The year ahead is not only going to be a rough year for investor-owned hospital chains, but also it just might be the beginning of the end of their profitability in the long run, predicts Jeff Villwock, a managing partner at Atlanta-based Genesis Capital and a long-time hospital stock analyst.
The sinking economy is a big factor, of course, Villwock says. Rising unemployment and consumers hoarding their cash have already led to significant declines in elective procedures, and the forecast is for unemployment to climb as high as 10%, Villwock says. If you have a choice, people are not spending money right now, he says. Thats going to impact the hospitals, the ambulatory surgery centers, I mean everybody.
The investor-owned companies, at least, face the tough economic times and tight credit markets with enough liquidity to make it through 2009, Villwock says (Nov. 3, 2008, p. 32).
In the longer term, Villwock cites two culprits that are generally seen as good for healthcare service providers: healthcare reform that brings universal coverage and the aging of the population.
As Villwock sees it, the healthcare reform that is likely to take shape will have a devastating effect on private health plans. He expects a government insurance pool to be part of a healthcare reform plan that will have broad support among Democrats. This pool, like the Medicare program, should have general and administrative costs of about 3% of total costs. It will compete with commercial managed-care plans with general, sales and administrative expenses that are about 30% of their total costs. That will drive down premiums that the managed-care plans can charge, Villwock says, which, in turn, will cut the healthy 6% to 8% annual increases in reimbursements that those plans have been paying in recent years to hospitals and other service providers.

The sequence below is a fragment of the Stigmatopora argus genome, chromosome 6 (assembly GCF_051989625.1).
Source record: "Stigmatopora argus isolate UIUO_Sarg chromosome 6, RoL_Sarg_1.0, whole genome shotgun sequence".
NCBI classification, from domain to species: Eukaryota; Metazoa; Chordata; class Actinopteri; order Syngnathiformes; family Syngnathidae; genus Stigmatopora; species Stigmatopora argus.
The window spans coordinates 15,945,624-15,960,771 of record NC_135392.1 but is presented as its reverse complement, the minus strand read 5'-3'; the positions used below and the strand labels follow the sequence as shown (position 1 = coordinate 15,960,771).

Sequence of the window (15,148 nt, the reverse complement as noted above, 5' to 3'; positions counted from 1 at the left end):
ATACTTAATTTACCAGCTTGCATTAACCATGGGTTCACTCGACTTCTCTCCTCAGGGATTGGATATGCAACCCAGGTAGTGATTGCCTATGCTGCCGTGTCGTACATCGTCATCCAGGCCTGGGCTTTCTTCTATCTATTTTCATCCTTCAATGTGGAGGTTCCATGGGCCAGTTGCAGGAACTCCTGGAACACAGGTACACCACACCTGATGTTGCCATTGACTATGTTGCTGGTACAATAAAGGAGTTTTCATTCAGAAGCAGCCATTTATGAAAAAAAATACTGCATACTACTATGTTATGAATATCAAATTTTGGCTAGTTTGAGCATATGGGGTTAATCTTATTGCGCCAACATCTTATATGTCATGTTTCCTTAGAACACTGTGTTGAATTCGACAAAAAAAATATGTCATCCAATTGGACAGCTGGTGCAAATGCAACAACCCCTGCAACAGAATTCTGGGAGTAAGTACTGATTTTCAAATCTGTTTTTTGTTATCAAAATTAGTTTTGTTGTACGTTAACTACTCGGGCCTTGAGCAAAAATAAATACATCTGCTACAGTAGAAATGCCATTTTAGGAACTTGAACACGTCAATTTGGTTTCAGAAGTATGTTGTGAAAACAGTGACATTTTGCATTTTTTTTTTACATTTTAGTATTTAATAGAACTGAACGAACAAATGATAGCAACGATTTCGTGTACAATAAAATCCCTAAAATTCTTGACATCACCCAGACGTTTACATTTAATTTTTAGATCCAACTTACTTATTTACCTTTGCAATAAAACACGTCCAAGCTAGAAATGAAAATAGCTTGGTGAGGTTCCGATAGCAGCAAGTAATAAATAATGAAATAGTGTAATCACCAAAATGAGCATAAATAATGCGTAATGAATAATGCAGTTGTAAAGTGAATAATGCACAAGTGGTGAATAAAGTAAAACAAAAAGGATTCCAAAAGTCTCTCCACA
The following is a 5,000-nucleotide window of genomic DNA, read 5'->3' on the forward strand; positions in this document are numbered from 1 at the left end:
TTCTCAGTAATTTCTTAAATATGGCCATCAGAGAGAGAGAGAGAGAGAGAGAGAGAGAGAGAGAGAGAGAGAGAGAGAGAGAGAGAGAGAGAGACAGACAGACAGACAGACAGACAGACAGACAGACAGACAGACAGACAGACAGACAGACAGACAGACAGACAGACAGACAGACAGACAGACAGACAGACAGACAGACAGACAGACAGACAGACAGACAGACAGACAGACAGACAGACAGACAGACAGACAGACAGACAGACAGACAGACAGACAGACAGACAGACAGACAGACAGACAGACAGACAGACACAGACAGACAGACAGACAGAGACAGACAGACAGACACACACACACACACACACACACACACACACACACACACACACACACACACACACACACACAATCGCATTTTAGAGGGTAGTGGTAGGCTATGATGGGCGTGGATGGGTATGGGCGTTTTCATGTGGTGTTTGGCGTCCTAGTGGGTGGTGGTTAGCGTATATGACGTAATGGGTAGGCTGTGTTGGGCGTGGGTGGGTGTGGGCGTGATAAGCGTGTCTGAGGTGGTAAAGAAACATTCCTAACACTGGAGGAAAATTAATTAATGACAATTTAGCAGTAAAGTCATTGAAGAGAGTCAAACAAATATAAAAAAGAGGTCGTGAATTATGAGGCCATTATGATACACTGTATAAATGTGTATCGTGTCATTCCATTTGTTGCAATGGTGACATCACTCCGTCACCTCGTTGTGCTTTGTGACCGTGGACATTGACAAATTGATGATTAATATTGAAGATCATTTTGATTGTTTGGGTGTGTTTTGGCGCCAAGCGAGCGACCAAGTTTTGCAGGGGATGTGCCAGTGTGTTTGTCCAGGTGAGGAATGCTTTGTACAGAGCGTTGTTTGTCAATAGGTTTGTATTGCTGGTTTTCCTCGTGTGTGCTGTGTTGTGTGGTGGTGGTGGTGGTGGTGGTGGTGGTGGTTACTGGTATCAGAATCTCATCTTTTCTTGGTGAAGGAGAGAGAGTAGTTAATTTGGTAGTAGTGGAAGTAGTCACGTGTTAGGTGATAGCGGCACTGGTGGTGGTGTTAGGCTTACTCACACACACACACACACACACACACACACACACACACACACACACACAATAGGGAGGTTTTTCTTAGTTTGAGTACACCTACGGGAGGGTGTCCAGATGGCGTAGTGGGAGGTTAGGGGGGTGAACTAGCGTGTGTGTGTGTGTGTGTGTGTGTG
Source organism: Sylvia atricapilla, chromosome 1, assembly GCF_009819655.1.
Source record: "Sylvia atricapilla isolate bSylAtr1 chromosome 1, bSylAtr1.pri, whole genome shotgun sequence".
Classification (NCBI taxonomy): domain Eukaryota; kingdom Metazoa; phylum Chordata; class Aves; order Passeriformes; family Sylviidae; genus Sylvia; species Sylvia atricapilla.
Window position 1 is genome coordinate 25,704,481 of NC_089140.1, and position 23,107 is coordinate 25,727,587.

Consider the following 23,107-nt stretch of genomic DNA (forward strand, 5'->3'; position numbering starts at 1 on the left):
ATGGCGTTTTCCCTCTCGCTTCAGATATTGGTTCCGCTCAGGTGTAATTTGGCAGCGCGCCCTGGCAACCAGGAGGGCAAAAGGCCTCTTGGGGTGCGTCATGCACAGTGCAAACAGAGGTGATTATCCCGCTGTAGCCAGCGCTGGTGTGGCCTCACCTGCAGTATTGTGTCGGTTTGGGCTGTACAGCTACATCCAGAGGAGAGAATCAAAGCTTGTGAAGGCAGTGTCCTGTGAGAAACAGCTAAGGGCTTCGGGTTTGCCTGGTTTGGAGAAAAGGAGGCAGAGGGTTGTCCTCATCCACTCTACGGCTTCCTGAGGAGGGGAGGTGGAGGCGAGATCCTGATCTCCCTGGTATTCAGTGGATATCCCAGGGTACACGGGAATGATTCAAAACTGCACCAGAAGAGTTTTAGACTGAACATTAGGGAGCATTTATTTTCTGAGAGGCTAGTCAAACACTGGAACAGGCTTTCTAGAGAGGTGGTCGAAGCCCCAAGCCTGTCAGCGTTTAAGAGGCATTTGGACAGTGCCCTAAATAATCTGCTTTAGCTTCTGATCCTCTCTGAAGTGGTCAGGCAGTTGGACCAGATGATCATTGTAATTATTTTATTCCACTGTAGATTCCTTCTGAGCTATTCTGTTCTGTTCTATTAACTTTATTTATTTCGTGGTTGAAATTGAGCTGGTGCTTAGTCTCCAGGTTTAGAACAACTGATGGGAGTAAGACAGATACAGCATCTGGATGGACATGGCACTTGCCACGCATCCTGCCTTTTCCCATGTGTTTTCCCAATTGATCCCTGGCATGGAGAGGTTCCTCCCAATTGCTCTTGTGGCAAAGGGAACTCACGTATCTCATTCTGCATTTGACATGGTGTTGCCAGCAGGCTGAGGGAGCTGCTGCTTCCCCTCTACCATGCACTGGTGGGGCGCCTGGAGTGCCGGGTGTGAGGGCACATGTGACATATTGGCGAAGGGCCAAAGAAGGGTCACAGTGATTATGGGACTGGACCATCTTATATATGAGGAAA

Its my personal belief that thats brilliant if youre a Washington bureaucrat who wants to control healthcare, Villwock says. Government can undercut the private insurers.
The growth in the Medicare population is a good-news, bad-news proposition, Villwock says. The growth rate for Medicare beneficiaries has increased from 1% annually a few years ago to 2% currently, rising to 3% by 2011, Villwock says. Theres going to be a huge increase in demand for healthcare services. Thats the good news, Villwock says. The bad news is, we cant pay for it. The growth in funding cant keep up with this growth in beneficiaries, so reimbursements will have to decline, he says.
Healthcare providersI am absolutely convincedwill not be able to make money on Medicare in five years, Villwock predicts.
He acknowledges that expanding coverage will cut down on bad-debt and charity-care expenses, but he believes that other losses will offset those gains. Moreover, he adds, the exploding federal budget deficit makes it all the more likely that provider reimbursements will be cut as they were in the Balanced Budget Act of 1997.
I think this business is going to be extraordinarily painful going forward. I think were pretty much done, Villwock says. He says his healthcare investment activities are leaving the United States, because I think the opportunities to make money are gone.